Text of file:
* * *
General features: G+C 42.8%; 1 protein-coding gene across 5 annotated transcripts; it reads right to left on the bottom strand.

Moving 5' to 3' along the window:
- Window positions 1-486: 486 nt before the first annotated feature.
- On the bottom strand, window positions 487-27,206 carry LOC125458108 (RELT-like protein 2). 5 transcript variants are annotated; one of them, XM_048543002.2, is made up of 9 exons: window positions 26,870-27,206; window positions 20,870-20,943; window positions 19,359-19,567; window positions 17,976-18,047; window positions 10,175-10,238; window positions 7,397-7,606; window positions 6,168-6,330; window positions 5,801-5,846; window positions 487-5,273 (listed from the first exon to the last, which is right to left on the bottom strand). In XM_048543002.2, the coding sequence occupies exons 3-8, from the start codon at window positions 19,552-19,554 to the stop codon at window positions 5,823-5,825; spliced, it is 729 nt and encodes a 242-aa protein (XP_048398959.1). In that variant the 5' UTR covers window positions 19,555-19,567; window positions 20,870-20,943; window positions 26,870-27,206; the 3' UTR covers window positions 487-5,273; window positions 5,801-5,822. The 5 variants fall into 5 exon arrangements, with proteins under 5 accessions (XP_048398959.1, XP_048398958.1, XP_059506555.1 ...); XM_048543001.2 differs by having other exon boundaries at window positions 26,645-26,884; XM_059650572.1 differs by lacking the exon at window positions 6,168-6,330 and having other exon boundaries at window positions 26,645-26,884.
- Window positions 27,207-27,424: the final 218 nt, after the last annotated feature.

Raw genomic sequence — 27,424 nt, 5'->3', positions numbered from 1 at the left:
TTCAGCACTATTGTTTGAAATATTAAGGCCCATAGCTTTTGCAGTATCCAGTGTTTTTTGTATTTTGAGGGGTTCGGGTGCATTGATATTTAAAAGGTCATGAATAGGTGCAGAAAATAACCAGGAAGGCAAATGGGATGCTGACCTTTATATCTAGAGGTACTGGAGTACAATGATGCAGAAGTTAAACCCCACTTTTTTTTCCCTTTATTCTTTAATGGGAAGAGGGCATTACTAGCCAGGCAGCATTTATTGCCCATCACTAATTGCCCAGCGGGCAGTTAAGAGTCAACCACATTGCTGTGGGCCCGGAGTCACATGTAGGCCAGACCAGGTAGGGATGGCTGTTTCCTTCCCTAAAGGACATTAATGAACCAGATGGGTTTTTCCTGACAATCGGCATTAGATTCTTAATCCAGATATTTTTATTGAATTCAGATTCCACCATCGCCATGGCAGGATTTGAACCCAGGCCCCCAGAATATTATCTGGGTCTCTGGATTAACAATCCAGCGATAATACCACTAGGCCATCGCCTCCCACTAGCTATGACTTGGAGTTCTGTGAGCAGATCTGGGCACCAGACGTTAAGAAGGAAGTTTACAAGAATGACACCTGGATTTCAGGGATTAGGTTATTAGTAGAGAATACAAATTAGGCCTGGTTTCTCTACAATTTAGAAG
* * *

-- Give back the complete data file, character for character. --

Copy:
General features: G+C 42.8%; 1 protein-coding gene across 5 annotated transcripts; it reads right to left on the bottom strand.

Moving 5' to 3' along the window:
- Window positions 1-486: 486 nt before the first annotated feature.
- On the bottom strand, window positions 487-27,206 carry LOC125458108 (RELT-like protein 2). 5 transcript variants are annotated; one of them, XM_048543002.2, is made up of 9 exons: window positions 26,870-27,206; window positions 20,870-20,943; window positions 19,359-19,567; window positions 17,976-18,047; window positions 10,175-10,238; window positions 7,397-7,606; window positions 6,168-6,330; window positions 5,801-5,846; window positions 487-5,273 (listed from the first exon to the last, which is right to left on the bottom strand). In XM_048543002.2, the coding sequence occupies exons 3-8, from the start codon at window positions 19,552-19,554 to the stop codon at window positions 5,823-5,825; spliced, it is 729 nt and encodes a 242-aa protein (XP_048398959.1). In that variant the 5' UTR covers window positions 19,555-19,567; window positions 20,870-20,943; window positions 26,870-27,206; the 3' UTR covers window positions 487-5,273; window positions 5,801-5,822. The 5 variants fall into 5 exon arrangements, with proteins under 5 accessions (XP_048398959.1, XP_048398958.1, XP_059506555.1 ...); XM_048543001.2 differs by having other exon boundaries at window positions 26,645-26,884; XM_059650572.1 differs by lacking the exon at window positions 6,168-6,330 and having other exon boundaries at window positions 26,645-26,884.
- Window positions 27,207-27,424: the final 218 nt, after the last annotated feature.

Raw genomic sequence — 27,424 nt, 5'->3', positions numbered from 1 at the left:
TTCAGCACTATTGTTTGAAATATTAAGGCCCATAGCTTTTGCAGTATCCAGTGTTTTTTGTATTTTGAGGGGTTCGGGTGCATTGATATTTAAAAGGTCATGAATAGGTGCAGAAAATAACCAGGAAGGCAAATGGGATGCTGACCTTTATATCTAGAGGTACTGGAGTACAATGATGCAGAAGTTAAACCCCACTTTTTTTTCCCTTTATTCTTTAATGGGAAGAGGGCATTACTAGCCAGGCAGCATTTATTGCCCATCACTAATTGCCCAGCGGGCAGTTAAGAGTCAACCACATTGCTGTGGGCCCGGAGTCACATGTAGGCCAGACCAGGTAGGGATGGCTGTTTCCTTCCCTAAAGGACATTAATGAACCAGATGGGTTTTTCCTGACAATCGGCATTAGATTCTTAATCCAGATATTTTTATTGAATTCAGATTCCACCATCGCCATGGCAGGATTTGAACCCAGGCCCCCAGAATATTATCTGGGTCTCTGGATTAACAATCCAGCGATAATACCACTAGGCCATCGCCTCCCACTAGCTATGACTTGGAGTTCTGTGAGCAGATCTGGGCACCAGACGTTAAGAAGGAAGTTTACAAGAATGACACCTGGATTTCAGGGATTAGGTTATTAGTAGAGAATACAAATTAGGCCTGGTTTCTCTACAATTTAGAAG